Back from hiatus

I am a serious chess player who began playing Go regularly last February. After over 200 correspondence games on this site and some studying, my ranking was around 16 kyu. Playing Go seems to have improved my chess (which had plateaued for a while) and I did very well in my last two chess tournaments. Last November, I went on hiatus, but I have just returned and have completed two games.

Am I still playing at a 16 kyu level? I can still remember basic principles like “corner-side-centre”, but I cannot tell whether I am applying them correctly.

Here is the first game :slight_smile:
I tried to not put too many things so that you understand the important ones.
You did well in taking corners, surrounding opponent groups (and seeing that you are ahead ? ). You seem to have some problems on basic direction of play (see review).
My comments go until move 40 where i do a quick recap of important ideas.
Hope that it’ll be useful.

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And here’s the second :slight_smile:

I think you definitely have an idea of the basics but need more practice identifying urgent and bigger moves. In this second game there were a few slow moves that put you behind , but once you get past these phase of playing slow you will improve very fast.

Not a full review, but go to the very end of the game. I wanted to point out that neither one of your groups is alive yet.


Thank you for the review! To be honest, I did not see that I was ahead, and as introductory books barely cover direction of play, I had the impression that it only becomes important closer to SDK level.

Looks like my fundamental flaw was thinking my group at the top was in danger, when it was not. I agree that I need to work on identifying urgent and bigger moves, which tsumego (at least at my level) do not cover.

I actually felt those two groups were weak, but could not find the way to kill them.

Notice that the shapes are nearly identical. The lower-left is much more complicated, because of the ko. But you should be able to work through the top shape with some practice and be able to kill that one.

I don’t mean that as a scolding. I’m saying that at your level you can get this, but you do need to do basic life-and-death problems.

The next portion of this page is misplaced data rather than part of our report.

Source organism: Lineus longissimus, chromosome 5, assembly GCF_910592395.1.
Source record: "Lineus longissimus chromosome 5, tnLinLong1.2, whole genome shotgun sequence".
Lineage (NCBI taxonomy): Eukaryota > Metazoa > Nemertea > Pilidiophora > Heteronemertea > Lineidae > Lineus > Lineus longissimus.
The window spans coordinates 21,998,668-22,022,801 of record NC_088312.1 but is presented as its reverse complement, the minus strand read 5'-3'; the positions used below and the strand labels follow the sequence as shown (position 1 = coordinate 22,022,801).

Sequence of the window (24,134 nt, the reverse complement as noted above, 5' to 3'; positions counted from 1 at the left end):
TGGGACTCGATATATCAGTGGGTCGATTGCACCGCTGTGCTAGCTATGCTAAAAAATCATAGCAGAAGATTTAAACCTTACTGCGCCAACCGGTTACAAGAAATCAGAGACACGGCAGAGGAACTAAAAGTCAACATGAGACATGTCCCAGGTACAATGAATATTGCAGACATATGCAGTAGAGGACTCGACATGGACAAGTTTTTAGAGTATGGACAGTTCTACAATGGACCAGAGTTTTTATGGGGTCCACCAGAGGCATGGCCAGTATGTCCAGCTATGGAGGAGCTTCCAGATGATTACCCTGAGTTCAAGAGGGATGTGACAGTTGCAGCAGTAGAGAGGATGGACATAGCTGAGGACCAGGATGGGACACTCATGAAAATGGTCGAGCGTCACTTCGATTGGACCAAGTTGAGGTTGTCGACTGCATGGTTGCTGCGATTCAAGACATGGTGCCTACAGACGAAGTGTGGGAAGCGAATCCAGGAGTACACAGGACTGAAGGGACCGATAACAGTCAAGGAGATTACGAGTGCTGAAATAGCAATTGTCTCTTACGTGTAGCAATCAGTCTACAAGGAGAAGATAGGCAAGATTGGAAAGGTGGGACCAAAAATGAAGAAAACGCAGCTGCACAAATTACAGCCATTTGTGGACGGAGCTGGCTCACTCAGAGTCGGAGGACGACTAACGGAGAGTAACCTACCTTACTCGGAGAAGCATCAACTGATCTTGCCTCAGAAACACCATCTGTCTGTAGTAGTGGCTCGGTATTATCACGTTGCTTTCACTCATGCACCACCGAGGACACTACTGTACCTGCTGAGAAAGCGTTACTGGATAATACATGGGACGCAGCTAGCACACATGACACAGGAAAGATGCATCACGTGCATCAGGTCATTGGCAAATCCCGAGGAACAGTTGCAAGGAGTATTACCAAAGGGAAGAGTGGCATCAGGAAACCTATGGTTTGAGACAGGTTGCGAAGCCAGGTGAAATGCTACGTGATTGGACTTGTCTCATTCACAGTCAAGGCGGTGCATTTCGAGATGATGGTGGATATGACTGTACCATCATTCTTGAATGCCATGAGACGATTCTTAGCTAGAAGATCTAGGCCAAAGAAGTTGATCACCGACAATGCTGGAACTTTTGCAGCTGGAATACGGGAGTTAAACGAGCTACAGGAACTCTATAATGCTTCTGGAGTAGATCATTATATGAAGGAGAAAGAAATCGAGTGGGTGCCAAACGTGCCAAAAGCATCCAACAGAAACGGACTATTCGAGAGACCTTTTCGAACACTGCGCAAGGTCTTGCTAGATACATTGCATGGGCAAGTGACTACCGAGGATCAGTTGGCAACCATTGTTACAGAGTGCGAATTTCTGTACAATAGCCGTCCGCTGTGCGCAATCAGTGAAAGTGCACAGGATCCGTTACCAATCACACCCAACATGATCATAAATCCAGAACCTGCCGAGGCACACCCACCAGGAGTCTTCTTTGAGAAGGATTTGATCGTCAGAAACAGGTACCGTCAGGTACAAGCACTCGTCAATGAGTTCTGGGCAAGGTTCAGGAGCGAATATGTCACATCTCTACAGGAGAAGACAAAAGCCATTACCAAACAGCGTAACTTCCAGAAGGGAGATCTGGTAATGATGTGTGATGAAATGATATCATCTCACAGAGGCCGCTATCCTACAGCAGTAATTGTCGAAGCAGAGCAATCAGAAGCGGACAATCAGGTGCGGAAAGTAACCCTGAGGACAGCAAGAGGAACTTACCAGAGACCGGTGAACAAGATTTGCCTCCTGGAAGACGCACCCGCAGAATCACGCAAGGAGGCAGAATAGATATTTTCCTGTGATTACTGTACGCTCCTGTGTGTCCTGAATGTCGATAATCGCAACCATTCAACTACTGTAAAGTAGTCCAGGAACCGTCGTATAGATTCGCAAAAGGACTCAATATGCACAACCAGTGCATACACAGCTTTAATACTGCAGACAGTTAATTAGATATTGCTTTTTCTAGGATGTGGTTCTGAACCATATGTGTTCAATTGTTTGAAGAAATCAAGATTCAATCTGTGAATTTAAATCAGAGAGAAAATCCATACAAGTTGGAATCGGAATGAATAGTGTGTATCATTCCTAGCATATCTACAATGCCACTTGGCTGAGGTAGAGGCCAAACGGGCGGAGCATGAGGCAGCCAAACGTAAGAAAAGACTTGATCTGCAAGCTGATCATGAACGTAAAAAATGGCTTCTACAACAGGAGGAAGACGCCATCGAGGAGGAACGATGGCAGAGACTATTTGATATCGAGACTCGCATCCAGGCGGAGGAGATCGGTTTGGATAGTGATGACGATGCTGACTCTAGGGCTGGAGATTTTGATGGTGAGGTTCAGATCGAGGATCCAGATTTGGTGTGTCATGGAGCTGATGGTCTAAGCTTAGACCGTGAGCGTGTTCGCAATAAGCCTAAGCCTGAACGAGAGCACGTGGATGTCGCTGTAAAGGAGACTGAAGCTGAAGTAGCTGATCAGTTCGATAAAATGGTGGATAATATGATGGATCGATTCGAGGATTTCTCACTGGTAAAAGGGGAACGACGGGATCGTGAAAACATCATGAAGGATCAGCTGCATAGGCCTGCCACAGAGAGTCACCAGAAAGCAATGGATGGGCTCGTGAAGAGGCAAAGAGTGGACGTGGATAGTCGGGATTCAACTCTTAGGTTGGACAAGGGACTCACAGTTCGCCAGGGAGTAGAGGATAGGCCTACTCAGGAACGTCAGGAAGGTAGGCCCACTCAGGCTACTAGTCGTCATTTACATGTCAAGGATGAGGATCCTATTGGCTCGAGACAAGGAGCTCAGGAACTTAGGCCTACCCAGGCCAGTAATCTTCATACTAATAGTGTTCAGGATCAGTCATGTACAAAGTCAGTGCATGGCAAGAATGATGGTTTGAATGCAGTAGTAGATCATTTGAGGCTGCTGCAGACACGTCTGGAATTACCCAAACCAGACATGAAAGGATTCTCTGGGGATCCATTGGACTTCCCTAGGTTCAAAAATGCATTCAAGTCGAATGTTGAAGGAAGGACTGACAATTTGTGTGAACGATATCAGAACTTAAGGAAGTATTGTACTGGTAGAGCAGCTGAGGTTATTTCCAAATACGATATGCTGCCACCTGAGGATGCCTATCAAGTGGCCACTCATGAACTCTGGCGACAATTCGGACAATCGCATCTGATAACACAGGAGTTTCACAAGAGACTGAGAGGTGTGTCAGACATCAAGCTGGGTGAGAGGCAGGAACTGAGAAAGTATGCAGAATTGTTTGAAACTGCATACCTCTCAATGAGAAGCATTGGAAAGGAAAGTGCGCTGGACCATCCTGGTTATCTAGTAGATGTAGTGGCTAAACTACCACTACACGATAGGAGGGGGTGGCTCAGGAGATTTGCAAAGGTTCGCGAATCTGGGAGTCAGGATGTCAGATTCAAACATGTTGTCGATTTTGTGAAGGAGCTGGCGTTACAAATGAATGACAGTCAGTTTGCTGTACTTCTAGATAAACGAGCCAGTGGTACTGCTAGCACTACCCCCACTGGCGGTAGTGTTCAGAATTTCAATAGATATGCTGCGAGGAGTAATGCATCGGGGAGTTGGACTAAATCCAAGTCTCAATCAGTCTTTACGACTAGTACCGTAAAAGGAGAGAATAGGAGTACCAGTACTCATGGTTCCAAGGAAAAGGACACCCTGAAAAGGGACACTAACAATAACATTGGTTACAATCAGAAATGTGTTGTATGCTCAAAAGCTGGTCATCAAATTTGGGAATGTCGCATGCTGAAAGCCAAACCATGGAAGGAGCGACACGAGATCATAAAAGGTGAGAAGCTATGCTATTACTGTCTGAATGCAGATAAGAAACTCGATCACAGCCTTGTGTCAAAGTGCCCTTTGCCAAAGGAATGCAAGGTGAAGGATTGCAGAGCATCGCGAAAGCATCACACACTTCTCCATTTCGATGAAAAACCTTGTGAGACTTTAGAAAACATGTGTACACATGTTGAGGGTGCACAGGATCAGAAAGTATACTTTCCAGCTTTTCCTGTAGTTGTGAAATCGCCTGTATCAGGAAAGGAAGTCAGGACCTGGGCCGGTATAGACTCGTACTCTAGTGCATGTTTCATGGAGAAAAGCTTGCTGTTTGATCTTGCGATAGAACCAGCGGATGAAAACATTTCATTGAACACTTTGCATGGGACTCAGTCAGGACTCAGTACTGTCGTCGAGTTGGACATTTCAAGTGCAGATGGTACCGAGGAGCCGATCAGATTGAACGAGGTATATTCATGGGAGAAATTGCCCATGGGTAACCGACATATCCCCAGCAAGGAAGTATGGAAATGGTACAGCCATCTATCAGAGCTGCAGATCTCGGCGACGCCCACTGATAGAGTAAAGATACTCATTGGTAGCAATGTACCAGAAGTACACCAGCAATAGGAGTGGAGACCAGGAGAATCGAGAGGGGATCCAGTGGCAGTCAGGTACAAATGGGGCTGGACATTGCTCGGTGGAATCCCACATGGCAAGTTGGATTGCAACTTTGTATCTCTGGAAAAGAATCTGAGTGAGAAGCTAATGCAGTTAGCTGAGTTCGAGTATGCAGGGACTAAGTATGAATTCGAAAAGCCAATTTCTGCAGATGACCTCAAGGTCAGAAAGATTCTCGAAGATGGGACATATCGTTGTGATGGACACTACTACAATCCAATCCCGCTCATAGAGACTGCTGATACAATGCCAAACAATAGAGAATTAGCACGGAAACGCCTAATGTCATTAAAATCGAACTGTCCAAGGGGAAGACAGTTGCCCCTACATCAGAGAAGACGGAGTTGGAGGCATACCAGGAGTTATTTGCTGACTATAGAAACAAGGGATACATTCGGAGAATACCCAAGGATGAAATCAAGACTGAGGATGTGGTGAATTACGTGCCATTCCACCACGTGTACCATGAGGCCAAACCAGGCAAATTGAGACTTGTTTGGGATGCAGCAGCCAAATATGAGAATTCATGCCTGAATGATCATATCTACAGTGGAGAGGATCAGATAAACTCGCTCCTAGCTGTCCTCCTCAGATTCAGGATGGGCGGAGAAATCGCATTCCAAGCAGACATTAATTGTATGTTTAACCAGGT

User “mark5000” made some excellent beginner puzzles here:

The shape and technique needed for killing that top group is a direct sibling of the concepts in these puzzles. If you practice these and get to where you can solve them you’ll be multiple stones stronger.

Probably, yes. It’s clear from the thumbnails that you understand the game on a basic level.

Currently, no. Corners-sides-center is more than placing moves 1-4 in the corners. It’s a shorthand for judging where the most points are at stake in any given position, even as late as move 80. The CSC principle is meant to stimulate active play, hitting the biggest points around the board in the general order corners-sides-center.

You’re not doing that, currently. Each game ended with only one big group, and you placed no stones in the right side areas, including those corners. The inference I draw is that you’re overly focused on growing your own area and missing big moves because of that narrow focus. I have some suggestions below:

  1. Try making a second group early, once you are reasonably safe, and not intending to connect up to any prior stones. Once these are reasonably safe, try making a third.
  2. Check your opponent’s intention. Go is a conversation. If during that conversation your opponent says they want something, try asking them how much they want it (using stones instead of words).
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Since I know the bulky-five shape, I agree that I should have figured out the top one. The first move was the key that I missed.

Thanks for the suggestion. I have been trying that in my recent games. Since two just finished, you can see how well (or badly) my attempts were. In the first game, my separate group at the bottom had to hang on for dear life, while in the second, I ended up connecting two large groups (the third had to be kept separate) because it seemed the right thing to do. Guess I am too used to simply trying to keep my stones connected and the opponent’s disconnected (even Lessons in the Fundamentals mentions this as a key principle).

In theory, a two-space extension on the third line should be able to create a living group, but in practice, I do not know how to make such a group live without significant overall concessions.

You’re welcome. I see you made two groups in each game above, but noticed you never took it a step further and made three groups. I looked at the first game record and I think I found why: you’re spending too many moves defending your second group. To maximize efficiency of your stones, you should learn the difference between “completely safe” and “safe enough, for now.” See detailed comments below.